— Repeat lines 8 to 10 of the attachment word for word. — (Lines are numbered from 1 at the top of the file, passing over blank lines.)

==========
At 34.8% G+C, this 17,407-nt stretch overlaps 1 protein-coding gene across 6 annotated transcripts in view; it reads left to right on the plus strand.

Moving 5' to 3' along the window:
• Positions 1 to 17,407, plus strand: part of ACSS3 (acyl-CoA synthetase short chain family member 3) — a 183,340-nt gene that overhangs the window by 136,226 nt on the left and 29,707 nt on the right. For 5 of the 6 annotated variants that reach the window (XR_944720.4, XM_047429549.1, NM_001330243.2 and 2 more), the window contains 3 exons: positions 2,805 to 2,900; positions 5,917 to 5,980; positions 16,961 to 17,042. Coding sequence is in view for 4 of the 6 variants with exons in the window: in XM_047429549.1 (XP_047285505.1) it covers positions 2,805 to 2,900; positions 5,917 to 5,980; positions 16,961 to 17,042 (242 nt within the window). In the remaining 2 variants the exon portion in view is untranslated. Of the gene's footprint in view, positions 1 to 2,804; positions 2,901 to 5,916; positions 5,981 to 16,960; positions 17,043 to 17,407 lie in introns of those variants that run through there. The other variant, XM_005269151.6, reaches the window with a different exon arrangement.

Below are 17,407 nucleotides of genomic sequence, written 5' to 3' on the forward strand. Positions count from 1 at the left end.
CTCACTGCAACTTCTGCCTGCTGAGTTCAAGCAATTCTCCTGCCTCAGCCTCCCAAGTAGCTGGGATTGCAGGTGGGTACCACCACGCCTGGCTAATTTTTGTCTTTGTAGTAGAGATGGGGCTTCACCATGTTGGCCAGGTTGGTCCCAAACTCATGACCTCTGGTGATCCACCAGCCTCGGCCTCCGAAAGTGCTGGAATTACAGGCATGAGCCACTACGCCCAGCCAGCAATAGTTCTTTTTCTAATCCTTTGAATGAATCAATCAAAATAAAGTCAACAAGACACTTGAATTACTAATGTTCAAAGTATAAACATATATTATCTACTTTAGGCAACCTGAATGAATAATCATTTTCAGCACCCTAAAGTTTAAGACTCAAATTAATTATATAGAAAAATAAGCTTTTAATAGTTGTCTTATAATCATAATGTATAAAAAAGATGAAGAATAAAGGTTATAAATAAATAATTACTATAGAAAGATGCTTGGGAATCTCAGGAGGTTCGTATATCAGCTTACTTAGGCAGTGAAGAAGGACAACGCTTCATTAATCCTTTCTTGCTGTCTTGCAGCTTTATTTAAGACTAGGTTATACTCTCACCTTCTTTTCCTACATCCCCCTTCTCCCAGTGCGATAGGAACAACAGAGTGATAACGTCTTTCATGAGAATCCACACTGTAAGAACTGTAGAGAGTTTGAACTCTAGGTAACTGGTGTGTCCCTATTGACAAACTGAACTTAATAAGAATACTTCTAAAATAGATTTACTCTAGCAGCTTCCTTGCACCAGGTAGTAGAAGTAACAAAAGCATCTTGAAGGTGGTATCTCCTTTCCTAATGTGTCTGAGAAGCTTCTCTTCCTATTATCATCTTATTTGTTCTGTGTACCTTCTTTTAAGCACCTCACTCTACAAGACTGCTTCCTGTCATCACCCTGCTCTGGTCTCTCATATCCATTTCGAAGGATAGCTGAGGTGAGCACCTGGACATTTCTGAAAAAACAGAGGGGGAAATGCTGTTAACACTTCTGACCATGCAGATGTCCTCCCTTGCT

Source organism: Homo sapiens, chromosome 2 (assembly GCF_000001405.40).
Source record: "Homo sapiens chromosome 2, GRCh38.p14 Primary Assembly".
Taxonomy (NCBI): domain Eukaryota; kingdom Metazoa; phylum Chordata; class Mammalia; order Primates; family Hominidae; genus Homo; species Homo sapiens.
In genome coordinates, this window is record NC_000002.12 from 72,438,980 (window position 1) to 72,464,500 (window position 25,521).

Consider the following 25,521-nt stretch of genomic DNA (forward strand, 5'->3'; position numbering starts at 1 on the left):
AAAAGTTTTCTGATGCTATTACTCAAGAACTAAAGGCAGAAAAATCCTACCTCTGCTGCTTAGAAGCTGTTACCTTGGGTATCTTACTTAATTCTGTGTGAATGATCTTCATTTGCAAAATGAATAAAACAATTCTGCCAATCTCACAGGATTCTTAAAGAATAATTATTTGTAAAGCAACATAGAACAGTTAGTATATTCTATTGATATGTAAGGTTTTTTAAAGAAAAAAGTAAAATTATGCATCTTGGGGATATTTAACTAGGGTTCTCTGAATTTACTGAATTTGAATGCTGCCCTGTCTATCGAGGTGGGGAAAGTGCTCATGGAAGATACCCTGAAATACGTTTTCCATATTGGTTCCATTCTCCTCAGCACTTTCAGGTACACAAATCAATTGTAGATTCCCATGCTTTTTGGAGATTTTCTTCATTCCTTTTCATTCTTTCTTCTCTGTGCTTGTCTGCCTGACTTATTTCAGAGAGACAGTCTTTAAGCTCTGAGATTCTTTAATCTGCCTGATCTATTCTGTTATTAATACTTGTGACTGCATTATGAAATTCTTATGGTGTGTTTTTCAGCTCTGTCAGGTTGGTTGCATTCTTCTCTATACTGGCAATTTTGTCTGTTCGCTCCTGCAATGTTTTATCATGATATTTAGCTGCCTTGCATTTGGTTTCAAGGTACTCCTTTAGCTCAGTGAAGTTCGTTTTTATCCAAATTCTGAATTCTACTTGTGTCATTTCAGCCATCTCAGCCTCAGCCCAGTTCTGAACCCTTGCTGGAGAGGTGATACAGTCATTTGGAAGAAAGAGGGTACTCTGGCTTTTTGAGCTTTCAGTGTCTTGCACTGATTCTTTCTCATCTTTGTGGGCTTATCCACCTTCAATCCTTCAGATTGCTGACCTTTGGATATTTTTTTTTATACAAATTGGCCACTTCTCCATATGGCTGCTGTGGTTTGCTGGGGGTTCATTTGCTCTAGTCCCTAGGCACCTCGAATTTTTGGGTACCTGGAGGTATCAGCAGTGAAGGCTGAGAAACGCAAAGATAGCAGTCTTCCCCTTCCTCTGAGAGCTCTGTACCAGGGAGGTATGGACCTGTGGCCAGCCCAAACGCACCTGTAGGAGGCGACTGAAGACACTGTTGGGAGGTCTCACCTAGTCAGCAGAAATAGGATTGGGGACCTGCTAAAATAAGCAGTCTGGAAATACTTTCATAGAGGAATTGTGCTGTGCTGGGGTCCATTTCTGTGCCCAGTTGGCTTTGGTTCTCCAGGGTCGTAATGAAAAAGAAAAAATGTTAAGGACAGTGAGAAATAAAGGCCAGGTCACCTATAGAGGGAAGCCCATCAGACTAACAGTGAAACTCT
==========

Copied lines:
Taxonomy (NCBI): domain Eukaryota; kingdom Metazoa; phylum Chordata; class Mammalia; order Primates; family Hominidae; genus Homo; species Homo sapiens.
In genome coordinates, this window is record NC_000002.12 from 72,438,980 (window position 1) to 72,464,500 (window position 25,521).

Consider the following 25,521-nt stretch of genomic DNA (forward strand, 5'->3'; position numbering starts at 1 on the left):